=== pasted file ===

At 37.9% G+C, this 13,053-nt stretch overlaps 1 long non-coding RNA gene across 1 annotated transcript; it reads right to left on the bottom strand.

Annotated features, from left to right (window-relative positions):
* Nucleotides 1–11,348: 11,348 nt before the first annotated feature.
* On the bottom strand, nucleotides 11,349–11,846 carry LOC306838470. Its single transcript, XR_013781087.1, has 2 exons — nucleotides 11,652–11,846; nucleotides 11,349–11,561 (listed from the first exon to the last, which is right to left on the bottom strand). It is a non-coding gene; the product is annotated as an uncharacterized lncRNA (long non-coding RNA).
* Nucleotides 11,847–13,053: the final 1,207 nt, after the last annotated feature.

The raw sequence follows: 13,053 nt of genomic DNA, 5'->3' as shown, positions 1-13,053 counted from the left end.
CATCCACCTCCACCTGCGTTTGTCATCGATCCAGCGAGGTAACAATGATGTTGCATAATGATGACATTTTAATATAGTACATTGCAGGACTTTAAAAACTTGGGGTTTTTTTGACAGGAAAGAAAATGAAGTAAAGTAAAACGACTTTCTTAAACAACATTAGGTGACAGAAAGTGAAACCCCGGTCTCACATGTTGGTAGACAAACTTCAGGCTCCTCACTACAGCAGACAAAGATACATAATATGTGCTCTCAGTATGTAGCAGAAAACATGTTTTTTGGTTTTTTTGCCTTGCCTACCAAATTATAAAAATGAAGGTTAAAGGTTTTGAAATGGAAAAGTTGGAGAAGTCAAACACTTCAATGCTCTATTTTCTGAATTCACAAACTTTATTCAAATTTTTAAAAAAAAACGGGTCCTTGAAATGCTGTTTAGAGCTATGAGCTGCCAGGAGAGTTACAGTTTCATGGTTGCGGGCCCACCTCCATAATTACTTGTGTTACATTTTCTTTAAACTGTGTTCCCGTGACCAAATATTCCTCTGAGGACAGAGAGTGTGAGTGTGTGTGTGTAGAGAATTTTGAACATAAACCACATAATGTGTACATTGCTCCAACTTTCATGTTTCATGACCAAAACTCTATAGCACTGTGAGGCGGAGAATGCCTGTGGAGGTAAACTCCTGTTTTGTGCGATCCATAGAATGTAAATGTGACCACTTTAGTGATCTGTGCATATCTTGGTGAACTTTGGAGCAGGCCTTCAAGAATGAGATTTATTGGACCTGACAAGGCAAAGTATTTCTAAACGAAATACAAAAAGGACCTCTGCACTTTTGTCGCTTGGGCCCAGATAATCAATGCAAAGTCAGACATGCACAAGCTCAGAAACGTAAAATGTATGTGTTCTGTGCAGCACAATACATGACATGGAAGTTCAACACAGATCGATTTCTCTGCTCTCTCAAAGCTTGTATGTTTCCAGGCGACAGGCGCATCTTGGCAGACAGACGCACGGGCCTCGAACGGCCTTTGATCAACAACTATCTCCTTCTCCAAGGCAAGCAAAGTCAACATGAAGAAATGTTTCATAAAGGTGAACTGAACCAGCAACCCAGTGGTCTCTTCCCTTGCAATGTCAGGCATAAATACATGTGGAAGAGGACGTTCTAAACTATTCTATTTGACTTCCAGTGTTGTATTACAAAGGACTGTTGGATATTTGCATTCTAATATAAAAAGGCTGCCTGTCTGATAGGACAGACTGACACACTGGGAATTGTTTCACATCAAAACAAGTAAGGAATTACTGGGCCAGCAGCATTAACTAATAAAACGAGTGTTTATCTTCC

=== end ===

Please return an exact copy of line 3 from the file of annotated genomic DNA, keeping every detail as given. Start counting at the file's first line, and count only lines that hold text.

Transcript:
* Nucleotides 1–11,348: 11,348 nt before the first annotated feature.